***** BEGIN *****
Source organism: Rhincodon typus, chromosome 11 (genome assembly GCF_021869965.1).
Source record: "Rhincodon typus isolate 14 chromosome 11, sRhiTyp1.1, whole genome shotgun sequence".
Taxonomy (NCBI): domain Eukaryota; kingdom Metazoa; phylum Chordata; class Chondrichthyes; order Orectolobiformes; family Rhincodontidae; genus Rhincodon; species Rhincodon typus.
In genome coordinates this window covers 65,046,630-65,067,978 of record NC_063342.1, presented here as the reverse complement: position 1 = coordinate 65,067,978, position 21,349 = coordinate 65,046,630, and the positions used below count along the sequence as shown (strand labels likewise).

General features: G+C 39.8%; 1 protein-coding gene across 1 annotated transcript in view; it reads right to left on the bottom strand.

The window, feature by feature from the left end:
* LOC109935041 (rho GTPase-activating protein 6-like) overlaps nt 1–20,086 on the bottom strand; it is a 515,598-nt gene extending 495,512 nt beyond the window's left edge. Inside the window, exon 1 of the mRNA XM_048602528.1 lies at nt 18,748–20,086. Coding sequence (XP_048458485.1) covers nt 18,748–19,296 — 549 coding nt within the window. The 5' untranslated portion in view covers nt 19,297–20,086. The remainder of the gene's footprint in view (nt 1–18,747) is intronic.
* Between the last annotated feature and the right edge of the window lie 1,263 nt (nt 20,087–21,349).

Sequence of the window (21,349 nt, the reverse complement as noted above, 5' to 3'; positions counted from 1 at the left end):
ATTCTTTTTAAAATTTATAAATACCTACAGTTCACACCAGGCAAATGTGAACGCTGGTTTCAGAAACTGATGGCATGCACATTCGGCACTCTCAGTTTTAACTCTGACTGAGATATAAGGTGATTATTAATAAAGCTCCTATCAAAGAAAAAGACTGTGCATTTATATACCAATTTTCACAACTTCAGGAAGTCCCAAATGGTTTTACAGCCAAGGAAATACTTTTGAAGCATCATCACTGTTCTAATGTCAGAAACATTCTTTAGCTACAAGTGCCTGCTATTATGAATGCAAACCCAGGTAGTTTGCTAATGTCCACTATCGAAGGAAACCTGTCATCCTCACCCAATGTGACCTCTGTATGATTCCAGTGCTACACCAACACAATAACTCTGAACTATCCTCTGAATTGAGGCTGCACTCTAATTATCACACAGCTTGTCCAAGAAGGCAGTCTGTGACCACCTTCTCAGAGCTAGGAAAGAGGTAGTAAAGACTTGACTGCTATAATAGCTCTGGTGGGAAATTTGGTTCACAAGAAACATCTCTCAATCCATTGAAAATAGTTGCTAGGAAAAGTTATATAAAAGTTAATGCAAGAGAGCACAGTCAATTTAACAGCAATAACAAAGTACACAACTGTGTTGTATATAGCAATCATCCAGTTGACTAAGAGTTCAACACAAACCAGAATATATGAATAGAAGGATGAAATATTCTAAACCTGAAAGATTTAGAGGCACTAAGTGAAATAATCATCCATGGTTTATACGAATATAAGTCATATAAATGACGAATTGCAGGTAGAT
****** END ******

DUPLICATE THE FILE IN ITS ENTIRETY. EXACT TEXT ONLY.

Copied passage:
Source organism: Rhincodon typus, chromosome 11 (genome assembly GCF_021869965.1).
Source record: "Rhincodon typus isolate 14 chromosome 11, sRhiTyp1.1, whole genome shotgun sequence".
Taxonomy (NCBI): domain Eukaryota; kingdom Metazoa; phylum Chordata; class Chondrichthyes; order Orectolobiformes; family Rhincodontidae; genus Rhincodon; species Rhincodon typus.
In genome coordinates this window covers 65,046,630-65,067,978 of record NC_063342.1, presented here as the reverse complement: position 1 = coordinate 65,067,978, position 21,349 = coordinate 65,046,630, and the positions used below count along the sequence as shown (strand labels likewise).

General features: G+C 39.8%; 1 protein-coding gene across 1 annotated transcript in view; it reads right to left on the bottom strand.

The window, feature by feature from the left end:
* LOC109935041 (rho GTPase-activating protein 6-like) overlaps nt 1–20,086 on the bottom strand; it is a 515,598-nt gene extending 495,512 nt beyond the window's left edge. Inside the window, exon 1 of the mRNA XM_048602528.1 lies at nt 18,748–20,086. Coding sequence (XP_048458485.1) covers nt 18,748–19,296 — 549 coding nt within the window. The 5' untranslated portion in view covers nt 19,297–20,086. The remainder of the gene's footprint in view (nt 1–18,747) is intronic.
* Between the last annotated feature and the right edge of the window lie 1,263 nt (nt 20,087–21,349).

Sequence of the window (21,349 nt, the reverse complement as noted above, 5' to 3'; positions counted from 1 at the left end):
ATTCTTTTTAAAATTTATAAATACCTACAGTTCACACCAGGCAAATGTGAACGCTGGTTTCAGAAACTGATGGCATGCACATTCGGCACTCTCAGTTTTAACTCTGACTGAGATATAAGGTGATTATTAATAAAGCTCCTATCAAAGAAAAAGACTGTGCATTTATATACCAATTTTCACAACTTCAGGAAGTCCCAAATGGTTTTACAGCCAAGGAAATACTTTTGAAGCATCATCACTGTTCTAATGTCAGAAACATTCTTTAGCTACAAGTGCCTGCTATTATGAATGCAAACCCAGGTAGTTTGCTAATGTCCACTATCGAAGGAAACCTGTCATCCTCACCCAATGTGACCTCTGTATGATTCCAGTGCTACACCAACACAATAACTCTGAACTATCCTCTGAATTGAGGCTGCACTCTAATTATCACACAGCTTGTCCAAGAAGGCAGTCTGTGACCACCTTCTCAGAGCTAGGAAAGAGGTAGTAAAGACTTGACTGCTATAATAGCTCTGGTGGGAAATTTGGTTCACAAGAAACATCTCTCAATCCATTGAAAATAGTTGCTAGGAAAAGTTATATAAAAGTTAATGCAAGAGAGCACAGTCAATTTAACAGCAATAACAAAGTACACAACTGTGTTGTATATAGCAATCATCCAGTTGACTAAGAGTTCAACACAAACCAGAATATATGAATAGAAGGATGAAATATTCTAAACCTGAAAGATTTAGAGGCACTAAGTGAAATAATCATCCATGGTTTATACGAATATAAGTCATATAAATGACGAATTGCAGGTAGAT